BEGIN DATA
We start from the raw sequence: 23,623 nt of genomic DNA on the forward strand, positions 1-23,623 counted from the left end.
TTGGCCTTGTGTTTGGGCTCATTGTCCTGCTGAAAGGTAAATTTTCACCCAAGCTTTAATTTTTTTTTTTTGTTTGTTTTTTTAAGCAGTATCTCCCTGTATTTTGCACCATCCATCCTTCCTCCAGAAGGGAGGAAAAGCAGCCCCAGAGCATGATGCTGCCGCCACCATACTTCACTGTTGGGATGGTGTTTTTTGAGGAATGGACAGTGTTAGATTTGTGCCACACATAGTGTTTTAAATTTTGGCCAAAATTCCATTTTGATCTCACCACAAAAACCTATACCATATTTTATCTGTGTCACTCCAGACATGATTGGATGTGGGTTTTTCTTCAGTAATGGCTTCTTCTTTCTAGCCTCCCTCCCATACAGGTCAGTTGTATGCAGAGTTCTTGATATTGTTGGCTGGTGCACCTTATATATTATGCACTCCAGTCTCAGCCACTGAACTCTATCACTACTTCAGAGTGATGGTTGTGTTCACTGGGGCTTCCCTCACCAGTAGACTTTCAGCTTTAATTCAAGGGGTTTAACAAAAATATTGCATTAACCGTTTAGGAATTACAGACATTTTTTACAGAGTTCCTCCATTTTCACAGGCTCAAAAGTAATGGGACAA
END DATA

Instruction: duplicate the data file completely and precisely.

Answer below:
We start from the raw sequence: 23,623 nt of genomic DNA on the forward strand, positions 1-23,623 counted from the left end.
TTGGCCTTGTGTTTGGGCTCATTGTCCTGCTGAAAGGTAAATTTTCACCCAAGCTTTAATTTTTTTTTTTTGTTTGTTTTTTTAAGCAGTATCTCCCTGTATTTTGCACCATCCATCCTTCCTCCAGAAGGGAGGAAAAGCAGCCCCAGAGCATGATGCTGCCGCCACCATACTTCACTGTTGGGATGGTGTTTTTTGAGGAATGGACAGTGTTAGATTTGTGCCACACATAGTGTTTTAAATTTTGGCCAAAATTCCATTTTGATCTCACCACAAAAACCTATACCATATTTTATCTGTGTCACTCCAGACATGATTGGATGTGGGTTTTTCTTCAGTAATGGCTTCTTCTTTCTAGCCTCCCTCCCATACAGGTCAGTTGTATGCAGAGTTCTTGATATTGTTGGCTGGTGCACCTTATATATTATGCACTCCAGTCTCAGCCACTGAACTCTATCACTACTTCAGAGTGATGGTTGTGTTCACTGGGGCTTCCCTCACCAGTAGACTTTCAGCTTTAATTCAAGGGGTTTAACAAAAATATTGCATTAACCGTTTAGGAATTACAGACATTTTTTACAGAGTTCCTCCATTTTCACAGGCTCAAAAGTAATGGGACAA